Only the year after dropping their debut, Aerosmith cranked out another collection of solid bluesy rock tunes, but this time with better production! With Bob Ezrin overseeing the project, Aerosmith made the fateful hookup with Jack Douglas. Although the band had bigger hits under Bruce Fairbairn in the 80’s, Aerosmith made their best albums with Jack Douglas in the 70’s.
Get Your Wings really sounds like the Aerosmith we now know and love. The first album wasn’t all the way there yet. Get Your Wings sounds like my kinda Aerosmith. Surely, the opener “Same Old Song and Dance” is familiar to millions. Horn laden and funky, “Same Old Song and Dance” hits all the Aero-bases.
As a piano player, Steven Tyler usually keeps in simple and rhythmic, and “Lord of the Thighs” is the perfect example of that kind of Tyler piano part. It’s a menacing song, right in the pocket, also boasting some of Joe Perry’s more memorable solos.
One of my favourite songs, and one of the least-known is the sci-fi tale “Spaced”. This is a story about the “last man to survive”. It’s an ambitious tune for Aerosmith, and boasts a number of catchy parts. Another seldom heard track is “Woman of the World” which is also pretty cool. I like the acoustic intro and the smoking Joe Perry licks. “S.O.S. (Too Bad)” is a full-speed-ahead Aerosmith blast of adrenaline, a definite classic. These tracks boast a high level of musical depth and satisfying chops.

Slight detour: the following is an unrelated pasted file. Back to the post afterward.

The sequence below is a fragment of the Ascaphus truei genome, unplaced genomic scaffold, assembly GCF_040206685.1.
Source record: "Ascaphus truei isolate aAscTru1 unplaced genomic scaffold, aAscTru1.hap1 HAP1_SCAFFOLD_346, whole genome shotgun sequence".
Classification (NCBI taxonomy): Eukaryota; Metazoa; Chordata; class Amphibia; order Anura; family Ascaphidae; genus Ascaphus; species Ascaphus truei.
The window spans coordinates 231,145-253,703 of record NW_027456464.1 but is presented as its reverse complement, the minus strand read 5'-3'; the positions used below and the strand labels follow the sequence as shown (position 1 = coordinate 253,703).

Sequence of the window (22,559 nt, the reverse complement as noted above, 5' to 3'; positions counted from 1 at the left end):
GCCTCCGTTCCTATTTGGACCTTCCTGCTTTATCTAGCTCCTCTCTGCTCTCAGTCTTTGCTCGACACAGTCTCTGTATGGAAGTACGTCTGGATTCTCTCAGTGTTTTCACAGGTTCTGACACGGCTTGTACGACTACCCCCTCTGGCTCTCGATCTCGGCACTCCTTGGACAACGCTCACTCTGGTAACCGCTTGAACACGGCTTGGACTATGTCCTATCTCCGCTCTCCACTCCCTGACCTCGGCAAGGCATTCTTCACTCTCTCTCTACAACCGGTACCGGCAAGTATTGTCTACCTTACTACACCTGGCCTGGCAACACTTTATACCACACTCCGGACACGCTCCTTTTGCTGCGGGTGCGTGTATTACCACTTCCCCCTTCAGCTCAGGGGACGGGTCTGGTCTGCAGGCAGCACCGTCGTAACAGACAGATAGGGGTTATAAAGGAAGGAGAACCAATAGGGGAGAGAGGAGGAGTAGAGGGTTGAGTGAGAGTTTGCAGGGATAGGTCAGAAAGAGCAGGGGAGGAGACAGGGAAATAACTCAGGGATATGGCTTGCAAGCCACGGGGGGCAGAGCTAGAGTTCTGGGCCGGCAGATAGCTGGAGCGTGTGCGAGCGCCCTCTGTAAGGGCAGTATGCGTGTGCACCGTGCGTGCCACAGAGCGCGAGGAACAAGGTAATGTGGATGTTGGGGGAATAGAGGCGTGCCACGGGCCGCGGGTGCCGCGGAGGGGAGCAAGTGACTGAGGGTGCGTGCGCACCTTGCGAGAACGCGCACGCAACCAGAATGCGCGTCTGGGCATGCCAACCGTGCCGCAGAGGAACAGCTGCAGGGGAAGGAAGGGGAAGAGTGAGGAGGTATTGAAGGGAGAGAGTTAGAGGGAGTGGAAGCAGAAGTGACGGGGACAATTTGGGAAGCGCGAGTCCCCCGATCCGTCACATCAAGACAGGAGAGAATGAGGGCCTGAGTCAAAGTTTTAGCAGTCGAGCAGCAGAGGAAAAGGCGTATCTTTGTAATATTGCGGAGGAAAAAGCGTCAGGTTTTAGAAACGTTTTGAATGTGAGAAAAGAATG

Aerosmith covered the legendary Yardbirds song “Train Kept a Rollin'” and managed to make it their own. When it picks up steam at the end, better hold on tight. This song may enduce whiplash. You get to cool down as it fades into the acoustic classic “Seasons of Wither”. As far as I’m concerned, “Seasons of Wither” is almost as brilliant as “Dream On”. It’s that good. It also takes advantage of the fuller production that Jack Douglas brought to the table.*
Although “Seasons of Wither” would have been a fine side closer, a coda is tacked on in the funky “Pandora’s Box”. Double and triple entendres, a rock solid rhythm section, and those soon-to-be-trademark Aerosmith horns n’ piano — what more do you need? While it does feel oddly sequenced, “Pandora’s Box” is every bit as classic as anything else on the album.
Get Your Wings showed significant growth from the band’s debut. Their trajectory had yet to peak…even better things were ahead.
* I noticed in the photos in the CD booklet, this album was once available in Quad! Oh, to have a quad version of “Seasons of Wither”!
AEROSMITH BOX OF FIRE review series:
Disc 1: Aerosmith (1973)
Disc 2: Get Your Wings (1974)